I’ve posted before about how Zappos once did something really nice for my mom. It’s a story that went a bit crazy online and was subsequently mentioned at their annual shareholder’s meeting and many press events. It gave my mom a big kick to think she had inspired such a reaction from a large company.
I also recently posted about my mother’s invaluable role in seeing me leave Detroit public schools at age fourteen to navigate life as a scholarship student at an elite boarding school.
There is probably very little original I could write about this loss. This passing follows closely on the death of my brother at age 47, a year ago. These are deeply sad events for me, and anyone who has lost a cherished parent or sibling can imagine much of what I have experienced.
But one unique thing that struck me in processing both deaths is how few material items both my brother and mom possessed. At an extreme, all of my brother’s valuables easily fit into a single copy paper box.
But now that my mother has died, with not a whole lot in her own modest apartment, the things she did possess have become all the more interesting to me. We honored my mother with a beautiful outdoor memorial service. This post is my extension on that lovely celebration of her life, as experienced through the precious objects she saved and cherished. Here’s a little personal photographic sampling.
I was stunned that my mom had saved so much of my childhood and teenage artwork. I know that is classic “Mom” business, but so much of what I made for her was just… BAD. Anyway here are a few examples (albeit the “nicer” stuff).
My mom had this pig collecting phase. I never had a pig collecting phase so I was not really interested in absorbing many swine into my life. But this little odd pair of vaguely porcine dishes were given to her by my deceased brother Todd. They are so damn ugly (and so HIM) I had to take them home.
My sister wisely suggested I preserve something special for each of my sons. These classic Pyrex bowls were our choice for my youngest son who cooks constantly.
I loved reading this little elementary school autograph book. Four things stuck out:
- Almost everyone wrote some kind of little rhyming sentiment.
- People did not spell any better than they do now, but they had nicer cursive handwriting.
- The autograph book was geared at girls, and every other page had some cartoon that focused on boy-crazy girls aiming for an M.R.S.
- A good number of the boys and girls made up little poems about my mom’s future husband or kids. Like the first one, above. Not one of the kids wished her success in school, or career!
Here is the braid she cut off–sometime around the same time that the autograph book was created. It’s admittedly kind of macabre. But I remember seeing this braid so many times when I was a girl and it is just familiar and nice to me.
I loved seeing how many cards and letters I sent to my parents over the years. My mom saved most, if not all of them. It gave me comfort because I have lived away from home since I was a teenager. I did not call much, but I sure did write! It did crack me up to see my extreme economy in using Air Mail letters. My kids could not believe the extent I would go (in terms of microscopic handwriting) to save a few cents on postage.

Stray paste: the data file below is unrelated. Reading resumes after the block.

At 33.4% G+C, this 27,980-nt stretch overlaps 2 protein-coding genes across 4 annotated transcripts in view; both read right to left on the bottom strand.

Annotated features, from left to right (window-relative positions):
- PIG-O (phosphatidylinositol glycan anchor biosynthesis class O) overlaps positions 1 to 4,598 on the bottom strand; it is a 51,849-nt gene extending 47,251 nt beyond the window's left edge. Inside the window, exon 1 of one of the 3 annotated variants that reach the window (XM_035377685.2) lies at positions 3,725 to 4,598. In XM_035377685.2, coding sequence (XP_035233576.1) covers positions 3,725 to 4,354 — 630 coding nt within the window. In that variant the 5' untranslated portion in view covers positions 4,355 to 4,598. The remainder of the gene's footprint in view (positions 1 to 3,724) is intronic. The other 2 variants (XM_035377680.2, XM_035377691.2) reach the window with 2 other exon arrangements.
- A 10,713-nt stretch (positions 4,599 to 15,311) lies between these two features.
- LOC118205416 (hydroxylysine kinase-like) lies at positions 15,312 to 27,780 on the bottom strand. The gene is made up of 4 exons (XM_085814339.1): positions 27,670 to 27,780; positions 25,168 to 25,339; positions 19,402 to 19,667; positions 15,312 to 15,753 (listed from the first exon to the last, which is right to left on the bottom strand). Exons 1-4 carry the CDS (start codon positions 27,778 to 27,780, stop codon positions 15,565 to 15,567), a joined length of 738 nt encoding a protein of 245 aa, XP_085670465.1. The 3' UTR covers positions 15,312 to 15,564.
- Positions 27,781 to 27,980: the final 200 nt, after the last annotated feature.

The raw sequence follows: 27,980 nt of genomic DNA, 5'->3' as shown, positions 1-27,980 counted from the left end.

She had many of my report cards. And I found out I was not nearly the Straight-A student I thought I was in elementary school! But it is no surprise that my Music, Handwriting and Science grades were poor. I still can’t carry a note to save my life. My handwriting still looks like I have a physical disability. As for Science, I really hated my elementary school teacher from the day he made me stand out in the hallway during class, just for wearing noisy bracelet bangles to school.
But of all the school reports, I most enjoyed the comment written above, by my English teacher just after I arrived at boarding school. Yes, Mrs. Alfs, you predicted the state of the rest of my life.
In the documentary “Objectified” the journalist Rob Walker expands on the film’s theme that we “are what we own.” He asked people what they would save from their house if a hurricane were coming in 20 minutes. Their answers were rarely descriptions of truly valuable items. They are the stuff of memories and connections and tend toward the humble and commercially worthless.
I shipped three boxes of such mementos from Detroit to Boston. When they arrived I spread everything out on my dining room table. More notably, I left this jumble of objects out for a few weeks, in the middle of my house. I have to admit I am hyper sensitive to any form of clutter. Given that, and given the nature of these objects, it was really hard for me to keep them covering up my whole table. But what I wanted was to give my sons and myself the time to pause over our loss. My boys never lived near their grandmother and I hoped they would slow down and study a few of the items and ask me some questions. (They did.)
In doing this, I also found myself thinking hard about what I would want my boys to know I saved up for that (hopefully distant!) day when they are in my position. I felt especially loved (and a little melancholy) in finding my mom kept so many ordinary objects from my childhood. Like the report cards and art projects. Fortunately, I have the same weakness for saving anything printed or written. So, for better or worse, I have that pack-rat aspect already covered for my own sons.
So it is time to pack up my mom’s stuff. I took these photos, and wrote this post, to make myself ready to do that. Some of these items will live out on display in my house. Others will be in boxes; waiting for the day I give them to my boys, when they have their own homes. Wherever they are, these little odd things will help us remember and cherish the memory of my mom, Sue Knittel.